We all remember our gateways, the moments that drew us into a hobby or a fandom. Be it an episode of a television series or a comic arc or a sporting event, we each have dozens of moments that helped mold us into the fans we are today. One of my gateways was the Nintendo 64 classic GoldenEye 007, which I credit with making me a gamer.
I’ve been playing console games since the days of the original Nintendo Entertainment System – Duck Hunt, Super Mario Bros., dozens of other titles I can barely remember – and progressed through to the Super Nintendo and then the Nintendo 64.
I enjoyed dozens of games over the years, including platformers and side-scrolling shooters, but they were just entertaining distractions, a way to while away an hour or two before sleep consumed me. I never considered it a serious hobby. GoldenEye 007 changed all that.
GoldenEye was released in 1997 and as I type this I realize that was almost twenty years ago and I’m old. It was one of the three main titles I had when I got the Nintendo 64, the other two being Super Mario 64 and Mario Kart 64. GoldenEye was a completely different experience compared to the other two. I’d played first-person shooters before like Doom and Star Wars: Dark Forces on friends’ computers, but this was the first time I’d ever experienced the genre on a console.
For a kid so used to jumping and firing from an almost static position on the screen, the combat and movement options available to me from the very first mission were almost overwhelming. Super Mario 64 had introduced me to the concept of a 3D open-world style game. GoldenEye took the concept and added guns.
On Her Majesty’s Secret Service
GoldenEye was based on the James Bond film of the same name, which had been released two years prior and was the first Bond film to star Pierce Brosnan as the 00 agent. Bond is tasked with stopping rogue agent Alec Trevelyan from unleashing the power of the GoldenEye satellite on London in a bid to cause a global financial meltdown. The game hews closely to the plot of the film, expanding on sequences in places to make for a better and more immersive game.
The weapon choice was expansive and it may have even been the first game to ever include a sniper rifle as part of its arsenal. The choice to wield such a weapon was an instant draw to me and sniper or scoped weapons remain my weapon of choice in video games to this day.
The gameplay was addictive and the added challenge of difficulty levels gave the game a great deal of replay value. Beating your best time on a level, or trying to complete it with only a silenced weapon, became personal challenges that I sought to overcome if for no other reason than to say I did it. This was in the days before achievements or trophies – tracking your game progress was about personal satisfaction rather than racking up a gamerscore. The added Cheat Options mode allowed you to play with a variety of cheats that could be earned by completing levels in a set time. I remember being able to unlock the All Guns cheat but not the Infinite Ammo cheat which gave me all the guns in the game but no ammo for the majority of them!
A View to a Kill
GoldenEye‘s multiplayer was quite frankly awesome and extremely addictive. Never before had I as a console gamer had an opportunity to play such a game mode. Four-player split screen? I’d played two-player before, but four-player was new to me and GoldenEye took advantage of the Nintendo 64’s built in four controller ports.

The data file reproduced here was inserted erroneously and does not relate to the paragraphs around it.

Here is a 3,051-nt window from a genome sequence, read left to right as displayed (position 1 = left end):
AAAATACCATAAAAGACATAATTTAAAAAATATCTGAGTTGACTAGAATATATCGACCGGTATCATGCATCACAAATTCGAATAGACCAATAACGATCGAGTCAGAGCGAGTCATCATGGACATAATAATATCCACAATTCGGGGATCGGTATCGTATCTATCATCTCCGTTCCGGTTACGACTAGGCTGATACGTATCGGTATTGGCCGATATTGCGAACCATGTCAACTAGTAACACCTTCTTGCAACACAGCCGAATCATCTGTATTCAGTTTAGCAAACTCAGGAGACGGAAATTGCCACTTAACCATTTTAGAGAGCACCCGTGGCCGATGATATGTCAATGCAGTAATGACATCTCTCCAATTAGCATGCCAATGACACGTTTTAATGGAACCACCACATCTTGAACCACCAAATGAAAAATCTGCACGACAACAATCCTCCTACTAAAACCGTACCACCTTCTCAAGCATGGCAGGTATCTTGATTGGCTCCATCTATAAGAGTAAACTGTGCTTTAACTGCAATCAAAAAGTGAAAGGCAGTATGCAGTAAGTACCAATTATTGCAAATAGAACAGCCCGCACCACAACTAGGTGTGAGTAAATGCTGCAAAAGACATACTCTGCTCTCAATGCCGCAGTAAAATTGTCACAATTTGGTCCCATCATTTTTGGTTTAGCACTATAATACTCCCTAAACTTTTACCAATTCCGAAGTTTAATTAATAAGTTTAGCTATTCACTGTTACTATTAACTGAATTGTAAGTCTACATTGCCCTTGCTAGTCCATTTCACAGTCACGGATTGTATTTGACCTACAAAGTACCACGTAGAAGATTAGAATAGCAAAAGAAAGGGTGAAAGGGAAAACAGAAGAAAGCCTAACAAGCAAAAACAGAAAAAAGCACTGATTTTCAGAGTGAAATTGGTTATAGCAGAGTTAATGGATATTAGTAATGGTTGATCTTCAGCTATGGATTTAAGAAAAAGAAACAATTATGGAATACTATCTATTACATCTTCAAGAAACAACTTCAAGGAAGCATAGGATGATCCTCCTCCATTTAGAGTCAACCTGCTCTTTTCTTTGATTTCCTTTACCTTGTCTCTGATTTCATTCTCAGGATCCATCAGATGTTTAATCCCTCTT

Sure, being able to play online these days in massive battles with dozens of other players is great and all, but it cannot and never will match the experience of sitting in a room with three other friends trading insults and pleading that no one picks Oddjob because he was small and difficult to hit. We also played on television screens that were a lot smaller than the current standard! Endless nights were filled learning the maps, weapons and armor locations, and studying the art known as “watching the other person’s screen.”
I started college in 1998 and took my trusty Nintendo 64 with me, armed with GoldenEye and Mario Kart 64, which also took advantage of a four-player split screen battle mode. I reasoned that I was taking them for entertainment purposes, but I soon found that spirited nights of GoldenEye helped me make friends. Many nights were spent locked in four-way battles, usually with more people waiting for their turn to play. Power weapons like shotguns and RCP-90s were the preferred weapons of choice, although matches of License to Kill (one shot, one kill) and even no weapon slap fests were not uncommon. If I have one truly abiding memory of my years at college, it was of the time spent playing GoldenEye with my friends.
You Only Live Twice
In 2010 (for the Wii) and 2011 (for PS3 and Xbox 360), an updated version of GoldenEye 007 was released with new level designs and an overhauled story that brought it more in line with the Daniel Craig-era James Bond films, with Craig even voicing Bond throughout the game. The game was generally well received, although it lacked the originality and charm of the original since it was now a first person shooter in a console market flooded with them, rather than a unique experience in a console market that had not yet embraced the genre.
GoldenEye is a fond memory of my formative years, and the reason why I consider myself a gamer. Spending years perfecting multiplayer tactics and single player strategies led me into similar games such as Halo, Gears of War, and Mass Effect. No matter the increase in graphical quality or technical wizardry there are these days, I yearn for the blocky graphics of GoldenEye and the comfort of my friends and I huddled around a small television.